Clindamycin versus trimethoprim-sulfamethoxazole for uncomplicated skin infections.
N Engl J Med 2015 Mar 19, V.372 N.12 P.1093-1103
Loren G. Miller, M.D., M.P.H., Robert S. Daum, M.D., C.M., C. Buddy Creech, M.D., M.P.H., David Young, M.D., Michele D. Downing, R.N., M.S.N., Samantha J. Eells, M.P.H., Stephanie Pettibone, B.S., Rebecca J. Hoagland, M.S., and Henry F. Chambers, M.D. for the DMID 07-0051 Team
Skin and skin-structure infections are common in ambulatory settings. However, the efficacy of various antibiotic regimens in the era of community-acquired methicillin-resistant Staphylococcus aureus (MRSA) is unclear.
We enrolled outpatients with uncomplicated skin infections who had cellulitis, abscesses larger than 5 cm in diameter (smaller for younger children), or both. Patients were enrolled at four study sites. All abscesses underwent incision and drainage. Patients were randomly assigned in a 1:1 ratio to receive either clindamycin or trimethoprim–sulfamethoxazole (TMP-SMX) for 10 days. Patients and investigators were unaware of the treatment assignments and microbiologic test results. The primary outcome was clinical cure 7 to 10 days after the end of treatment.
A total of 524 patients were enrolled (264 in the clindamycin group and 260 in the TMP-SMX group), including 155 children (29.6%). One hundred sixty patients (30.5%) had an abscess, 280 (53.4%) had cellulitis, and 82 (15.6%) had mixed infection, defined as at least one abscess lesion and one cellulitis lesion. S. aureus was isolated from the lesions of 217 patients (41.4%); the isolates in 167 (77.0%) of these patients were MRSA. The proportion of patients cured was similar in the two treatment groups in the intention-to-treat population (80.3% in the clindamycin group and 77.7% in the TMP-SMX group; difference, −2.6 percentage points; 95% confidence interval [CI], −10.2 to 4.9; P=0.52) and in the populations of patients who could be evaluated (466 patients; 89.5% in the clindamycin group and 88.2% in the TMP-SMX group; difference, −1.2 percentage points; 95% CI, −7.6 to 5.1; P=0.77). Cure rates did not differ significantly between the two treatments in the subgroups of children, adults, and patients with abscess versus cellulitis. The proportion of patients with adverse events was similar in the two groups.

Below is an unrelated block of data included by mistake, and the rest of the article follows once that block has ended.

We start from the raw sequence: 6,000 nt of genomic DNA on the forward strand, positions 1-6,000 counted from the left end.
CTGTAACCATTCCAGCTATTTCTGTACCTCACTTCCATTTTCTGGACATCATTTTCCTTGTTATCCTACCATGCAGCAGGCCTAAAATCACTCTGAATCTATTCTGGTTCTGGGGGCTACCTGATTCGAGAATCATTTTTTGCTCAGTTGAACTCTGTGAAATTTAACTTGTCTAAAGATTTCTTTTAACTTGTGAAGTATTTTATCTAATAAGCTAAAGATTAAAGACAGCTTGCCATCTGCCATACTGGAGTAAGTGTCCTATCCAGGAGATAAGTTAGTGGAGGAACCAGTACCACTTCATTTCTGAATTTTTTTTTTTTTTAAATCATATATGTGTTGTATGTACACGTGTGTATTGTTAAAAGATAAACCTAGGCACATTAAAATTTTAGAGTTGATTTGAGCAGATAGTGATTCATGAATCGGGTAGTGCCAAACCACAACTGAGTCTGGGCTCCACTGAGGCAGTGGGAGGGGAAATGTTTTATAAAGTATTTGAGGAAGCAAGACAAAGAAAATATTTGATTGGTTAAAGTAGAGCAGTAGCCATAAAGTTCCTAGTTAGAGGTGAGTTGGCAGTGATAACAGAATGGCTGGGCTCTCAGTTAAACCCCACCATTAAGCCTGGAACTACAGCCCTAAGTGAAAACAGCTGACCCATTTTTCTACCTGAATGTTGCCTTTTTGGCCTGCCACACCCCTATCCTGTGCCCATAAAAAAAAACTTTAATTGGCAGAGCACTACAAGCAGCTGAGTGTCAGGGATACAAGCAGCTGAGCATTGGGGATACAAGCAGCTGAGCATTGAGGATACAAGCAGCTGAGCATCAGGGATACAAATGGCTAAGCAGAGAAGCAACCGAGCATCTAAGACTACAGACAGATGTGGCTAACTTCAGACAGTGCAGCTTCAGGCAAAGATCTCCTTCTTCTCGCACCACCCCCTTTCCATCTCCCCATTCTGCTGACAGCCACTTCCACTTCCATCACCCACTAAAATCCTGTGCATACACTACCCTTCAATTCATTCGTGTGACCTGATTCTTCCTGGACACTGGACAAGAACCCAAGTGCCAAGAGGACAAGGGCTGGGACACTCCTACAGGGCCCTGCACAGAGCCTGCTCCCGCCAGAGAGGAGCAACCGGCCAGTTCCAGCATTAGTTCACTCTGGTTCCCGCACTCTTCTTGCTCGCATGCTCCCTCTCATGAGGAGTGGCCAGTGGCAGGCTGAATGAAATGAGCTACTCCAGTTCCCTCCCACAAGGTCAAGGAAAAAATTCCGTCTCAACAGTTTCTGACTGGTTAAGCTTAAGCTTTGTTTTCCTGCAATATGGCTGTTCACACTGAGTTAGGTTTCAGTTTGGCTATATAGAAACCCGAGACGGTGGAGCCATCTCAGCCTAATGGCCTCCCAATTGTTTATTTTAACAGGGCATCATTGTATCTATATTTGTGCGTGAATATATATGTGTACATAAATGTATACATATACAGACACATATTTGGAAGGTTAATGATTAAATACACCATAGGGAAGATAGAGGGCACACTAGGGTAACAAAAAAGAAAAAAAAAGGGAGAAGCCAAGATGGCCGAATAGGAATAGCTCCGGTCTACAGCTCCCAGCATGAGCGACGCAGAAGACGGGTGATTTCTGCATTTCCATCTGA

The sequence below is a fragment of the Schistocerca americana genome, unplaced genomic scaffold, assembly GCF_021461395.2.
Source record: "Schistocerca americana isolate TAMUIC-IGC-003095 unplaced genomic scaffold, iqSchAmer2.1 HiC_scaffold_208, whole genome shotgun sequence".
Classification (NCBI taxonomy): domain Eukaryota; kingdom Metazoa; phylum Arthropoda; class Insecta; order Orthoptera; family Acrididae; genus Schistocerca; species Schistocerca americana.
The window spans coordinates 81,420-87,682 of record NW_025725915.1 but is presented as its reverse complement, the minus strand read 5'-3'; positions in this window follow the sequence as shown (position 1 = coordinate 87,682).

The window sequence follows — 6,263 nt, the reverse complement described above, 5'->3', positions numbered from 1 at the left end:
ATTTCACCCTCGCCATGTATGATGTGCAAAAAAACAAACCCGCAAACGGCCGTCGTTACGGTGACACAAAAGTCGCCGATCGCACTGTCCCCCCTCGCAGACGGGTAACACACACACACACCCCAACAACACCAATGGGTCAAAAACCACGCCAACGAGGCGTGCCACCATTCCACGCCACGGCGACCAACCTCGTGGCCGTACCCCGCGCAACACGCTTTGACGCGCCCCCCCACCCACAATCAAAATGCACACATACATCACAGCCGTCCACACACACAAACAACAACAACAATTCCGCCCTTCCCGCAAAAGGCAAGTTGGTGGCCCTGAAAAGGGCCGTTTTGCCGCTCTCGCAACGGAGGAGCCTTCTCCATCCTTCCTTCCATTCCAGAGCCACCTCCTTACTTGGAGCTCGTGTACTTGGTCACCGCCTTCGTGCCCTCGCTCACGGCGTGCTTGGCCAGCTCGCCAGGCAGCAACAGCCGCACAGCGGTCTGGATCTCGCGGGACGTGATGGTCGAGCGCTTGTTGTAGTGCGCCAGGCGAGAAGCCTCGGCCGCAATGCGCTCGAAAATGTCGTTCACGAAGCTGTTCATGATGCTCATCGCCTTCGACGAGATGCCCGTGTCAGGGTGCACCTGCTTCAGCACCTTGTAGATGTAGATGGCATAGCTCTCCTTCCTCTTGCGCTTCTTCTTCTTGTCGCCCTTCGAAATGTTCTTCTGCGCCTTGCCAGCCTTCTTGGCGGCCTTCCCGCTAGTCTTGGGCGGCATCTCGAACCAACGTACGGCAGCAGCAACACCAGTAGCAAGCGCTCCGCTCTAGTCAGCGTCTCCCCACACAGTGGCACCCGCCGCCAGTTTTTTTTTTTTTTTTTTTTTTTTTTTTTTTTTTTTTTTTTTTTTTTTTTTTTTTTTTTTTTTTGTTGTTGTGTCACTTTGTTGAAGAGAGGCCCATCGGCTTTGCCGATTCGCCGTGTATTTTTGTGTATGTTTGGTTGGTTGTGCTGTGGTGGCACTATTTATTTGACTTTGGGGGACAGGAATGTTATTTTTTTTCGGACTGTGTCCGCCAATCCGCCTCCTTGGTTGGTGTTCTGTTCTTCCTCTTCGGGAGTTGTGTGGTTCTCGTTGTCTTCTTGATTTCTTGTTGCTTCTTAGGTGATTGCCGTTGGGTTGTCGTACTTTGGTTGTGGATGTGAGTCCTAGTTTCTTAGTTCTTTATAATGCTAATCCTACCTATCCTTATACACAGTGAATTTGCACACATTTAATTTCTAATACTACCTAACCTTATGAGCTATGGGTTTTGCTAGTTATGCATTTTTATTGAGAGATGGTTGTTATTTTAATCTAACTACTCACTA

We found no significant difference between clindamycin and TMP-SMX, with respect to either efficacy or side-effect profile, for the treatment of uncomplicated skin infections, including both cellulitis and abscesses. (Funded by the National Institute of Allergy and Infectious Diseases and the National Center for Advancing Translational Sciences, National Institutes of Health; ClinicalTrials.gov number, NCT00730028.)
N Engl J Med 2015 Mar 19 V.372 N.12 P.1164-1165
Choosing an antibiotic for skin infections.
Michael R. Wessels, M.D.
From the Division of Infectious Diseases, Boston Children’s Hospital, and the Department of Pediatrics, Harvard Medical School — both in Boston.
Since the mid-1990s, methicillin-resistant Staphylococcus aureus (MRSA) has become the predominant pathogen responsible for suppurative skin infections (i.e., furuncles, carbuncles, and skin abscesses) in the United States and in many other countries.
Emergency department visits for skin abscesses have increased during this period, as MRSA has become endemic in the community, but a similar increase in visits for cellulitis (i.e., infectious inflammation of the skin without a drainable collection of pus) has not occurred.
The microbiologic characteristics of cellulitis are less well defined because material for culture is not readily available.
Although S. aureus is the organism most frequently isolated from needle aspirates or punch biopsy samples in cellulitis, cultures are negative in more than 70% of such samples, and serologic evidence suggests that Streptococcus pyogenes and other beta-hemolytic streptococci cause most cases….